`Leucocarpa, the Dazzling White Olive From Magna Graecia - Olive Oil Times

Leucocarpa, the Dazzling White Olive From Magna Graecia

Oct. 1, 2018
Ylenia Granitto

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Leucocarpa, also called Leucolea, is an olive vari­ety char­ac­ter­ized by small fruits which, dur­ing ripen­ing, take on an ivory-white color. Mainly wide­spread in the regions of south­ern Italy, with a strong pres­ence in Calabria, it was prob­a­bly intro­duced dur­ing Magna Graecia’s col­o­niza­tion,” Innocenzo Muzzalupo, a researcher at the Council for Agricultural Research and Economics, Research Centre for Olive, Citrus and Tree Fruit (CREA-OFA), told Olive Oil Times.

Due to the white color of fruits, which in west­ern cul­ture sym­bol­izes purity, it ended up being used mainly for reli­gious pur­poses.- Innocenzo Muzzalupo, CREA-OFA

The extra vir­gin olive oil made from this vari­ety has the same char­ac­ter­is­tics as all the oth­ers with regard to the com­po­si­tion of fatty acids, fla­vors, and aro­mas typ­i­cal of a light fruity prod­uct,” he clar­i­fied.

A small num­ber of pro­duc­ers use it in blends with other pre­dom­i­nant cul­ti­vars, but due to the white color of fruits, which in west­ern cul­ture sym­bol­izes purity, it ended up being used mainly for reli­gious pur­poses.” That is why Leucocarpa is often grown near con­vents, where its oil, after receiv­ing a bless­ing, is intended for the sacra­ments and other Catholic rites and, in the past, to anoint the emperor dur­ing the coro­na­tion cer­e­mony.

Leucocarpa olives (Gino Vulcano)

This is fur­ther evi­dence of how ancient peo­ple, inde­pen­dently of their creed, asso­ci­ated the olive tree and olive oil with sacred­ness, as hap­pened in Athens, and many other places through­out the Mediterranean basin, to such an extent that nowa­days the olive tree is uni­ver­sally con­sid­ered a sym­bol of peace.

Going back to Leucocarpa, genetic char­ac­ter­i­za­tion estab­lished that it belongs to a unique strain, whose lim­ited spread­ing is prob­a­bly due to uneasy prop­a­ga­tion. Then, farm­ers take good care of these olive trees, which dur­ing fruit-bear­ing sea­son give a rav­ish­ing aes­thet­i­cal effect, which accord­ing to a study con­ducted by Muzzalupo with other researchers of CREA and the University of Calabria, is due to a switch-off” of flavonoids and antho­cyanins.


Olive ripen­ing involves two phases: first, the pas­sage and syn­the­sis of chloro­phyll which causes the fruit to be green, then the degra­da­tion of chloro­phyll when the olive lose its color,” our researcher explained. At the same time, gen­er­ally, in olives as in most fruits, the syn­the­sis of antho­cyanins and other flavonoids is acti­vated, and this causes their bluish or black­ish color.”

We should recall that some vari­eties, dur­ing the first part of drupe ripen­ing, takes on a very pale shade of green which is nearly white. For exam­ple, Biancolilla, whose name recalls the color white (Bianco in Italian), is improp­erly called Leucocarpa in some areas, because after chloro­phyll degra­da­tion, fruits remain light-col­ored even twenty days until the pig­dos are acti­vated.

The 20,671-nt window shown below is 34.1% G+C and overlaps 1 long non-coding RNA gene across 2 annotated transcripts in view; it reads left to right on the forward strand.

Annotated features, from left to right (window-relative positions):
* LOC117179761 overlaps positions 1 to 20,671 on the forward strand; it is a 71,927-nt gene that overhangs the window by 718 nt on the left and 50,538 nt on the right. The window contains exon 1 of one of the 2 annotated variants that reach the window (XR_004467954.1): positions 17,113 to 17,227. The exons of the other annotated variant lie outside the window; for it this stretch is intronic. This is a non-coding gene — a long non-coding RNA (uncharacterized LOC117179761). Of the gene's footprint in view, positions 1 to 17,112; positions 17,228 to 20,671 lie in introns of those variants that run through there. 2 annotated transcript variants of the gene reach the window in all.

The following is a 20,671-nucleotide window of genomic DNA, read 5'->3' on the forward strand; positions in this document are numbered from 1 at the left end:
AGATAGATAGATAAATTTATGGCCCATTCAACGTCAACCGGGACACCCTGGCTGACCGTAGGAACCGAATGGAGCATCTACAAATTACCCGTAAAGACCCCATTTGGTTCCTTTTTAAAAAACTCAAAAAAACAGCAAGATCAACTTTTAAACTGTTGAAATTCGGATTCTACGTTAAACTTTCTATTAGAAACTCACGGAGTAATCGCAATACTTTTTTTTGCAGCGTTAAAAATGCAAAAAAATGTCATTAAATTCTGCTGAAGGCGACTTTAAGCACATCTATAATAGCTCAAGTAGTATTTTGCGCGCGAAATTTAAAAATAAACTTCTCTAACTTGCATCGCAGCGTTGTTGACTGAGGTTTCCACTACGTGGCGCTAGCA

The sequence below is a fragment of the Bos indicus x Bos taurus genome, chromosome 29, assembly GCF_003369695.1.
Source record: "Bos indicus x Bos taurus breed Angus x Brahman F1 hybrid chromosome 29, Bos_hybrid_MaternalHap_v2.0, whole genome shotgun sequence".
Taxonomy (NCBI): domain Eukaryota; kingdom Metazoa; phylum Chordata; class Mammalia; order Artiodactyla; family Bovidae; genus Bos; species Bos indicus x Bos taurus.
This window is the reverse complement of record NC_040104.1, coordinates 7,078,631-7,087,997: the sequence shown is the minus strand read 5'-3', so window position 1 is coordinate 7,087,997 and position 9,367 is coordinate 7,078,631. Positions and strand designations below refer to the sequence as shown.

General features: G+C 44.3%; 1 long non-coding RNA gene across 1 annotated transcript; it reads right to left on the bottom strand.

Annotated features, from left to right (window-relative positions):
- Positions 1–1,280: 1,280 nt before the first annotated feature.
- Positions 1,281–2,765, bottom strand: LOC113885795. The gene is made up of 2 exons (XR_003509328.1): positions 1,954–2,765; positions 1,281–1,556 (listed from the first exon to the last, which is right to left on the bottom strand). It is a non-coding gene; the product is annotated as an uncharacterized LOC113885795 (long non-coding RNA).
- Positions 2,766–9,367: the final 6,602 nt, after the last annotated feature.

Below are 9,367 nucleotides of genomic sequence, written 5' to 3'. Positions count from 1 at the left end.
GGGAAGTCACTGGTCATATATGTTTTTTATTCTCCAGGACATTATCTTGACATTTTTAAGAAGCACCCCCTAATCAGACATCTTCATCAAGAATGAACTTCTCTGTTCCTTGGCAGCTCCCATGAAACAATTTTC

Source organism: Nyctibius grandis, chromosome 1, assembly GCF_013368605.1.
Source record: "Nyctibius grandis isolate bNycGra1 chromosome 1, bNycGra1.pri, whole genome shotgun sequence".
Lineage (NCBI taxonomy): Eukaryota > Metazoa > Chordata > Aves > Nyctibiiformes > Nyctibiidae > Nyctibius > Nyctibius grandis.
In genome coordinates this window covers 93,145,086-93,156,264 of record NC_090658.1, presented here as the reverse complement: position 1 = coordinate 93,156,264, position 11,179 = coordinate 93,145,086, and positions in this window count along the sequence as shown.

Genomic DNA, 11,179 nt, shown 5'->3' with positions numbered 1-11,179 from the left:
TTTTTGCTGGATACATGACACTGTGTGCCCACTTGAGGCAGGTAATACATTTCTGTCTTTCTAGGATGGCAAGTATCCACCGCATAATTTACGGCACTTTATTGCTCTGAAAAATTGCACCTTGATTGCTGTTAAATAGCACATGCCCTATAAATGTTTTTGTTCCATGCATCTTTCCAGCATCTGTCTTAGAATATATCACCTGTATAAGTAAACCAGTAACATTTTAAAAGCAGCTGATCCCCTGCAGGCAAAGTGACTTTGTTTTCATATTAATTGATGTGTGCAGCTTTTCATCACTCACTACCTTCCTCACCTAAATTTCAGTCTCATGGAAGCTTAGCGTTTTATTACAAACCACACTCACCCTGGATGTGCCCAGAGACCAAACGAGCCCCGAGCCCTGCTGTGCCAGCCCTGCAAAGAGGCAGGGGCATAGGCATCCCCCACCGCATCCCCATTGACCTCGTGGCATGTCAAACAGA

In the Leucocarpa cul­ti­var, flavonoids and antho­cyanin acti­va­tion does not occur at all,” Muzzalupo explained. This is the only vari­ety which remains white at any stage of mat­u­ra­tion, and if we leave the fruits on trees until late win­ter, we will find them white, at most tend­ing to yel­low­ish due to the oxi­da­tion of lipids. In our study we tried to under­stand why this hap­pens.”

The researchers found that the tran­scrip­tion of spe­cific genes is blocked at the level of cer­tain enzymes by a process of reg­u­la­tion; then, they dis­cov­ered which reg­u­la­tory mech­a­nisms occur, through spe­cific microRNAs. This lat­ter find­ing led to the pub­li­ca­tion of the researchDeep sequenc­ing of olive short RNAs iden­ti­fies microRNAs tar­get­ing involved in drupe ripen­ing.’

The char­ac­ter­i­za­tion of tran­scripts from flavonoid and antho­cyanin biosyn­thetic path­ways and the analy­sis of their expres­sion level in olive fruits is an impor­tant goal, not only to under­stand the verai­son event of fruits, but also to increase the knowl­edge on these antiox­i­dant mol­e­cules, which are impor­tant for human health,” Muzzalupo noted.

He also reported the result obtained by milling this vari­ety with a Keurig-like device called Revoilution.

We pit­ted Leucocarpa olives and froze the pulp in liq­uid nitro­gen; then we crushed it and put it into the machine,” the researcher explained. Basically, com­pletely avoid­ing oxi­da­tion, we obtained a great medium fruity extra vir­gin olive oil with ideal organolep­tic char­ac­ter­is­tics, which had the sole par­tic­u­lar­ity of being col­or­less. It was very good, with a pleas­ant spicy and bit­ter taste.”

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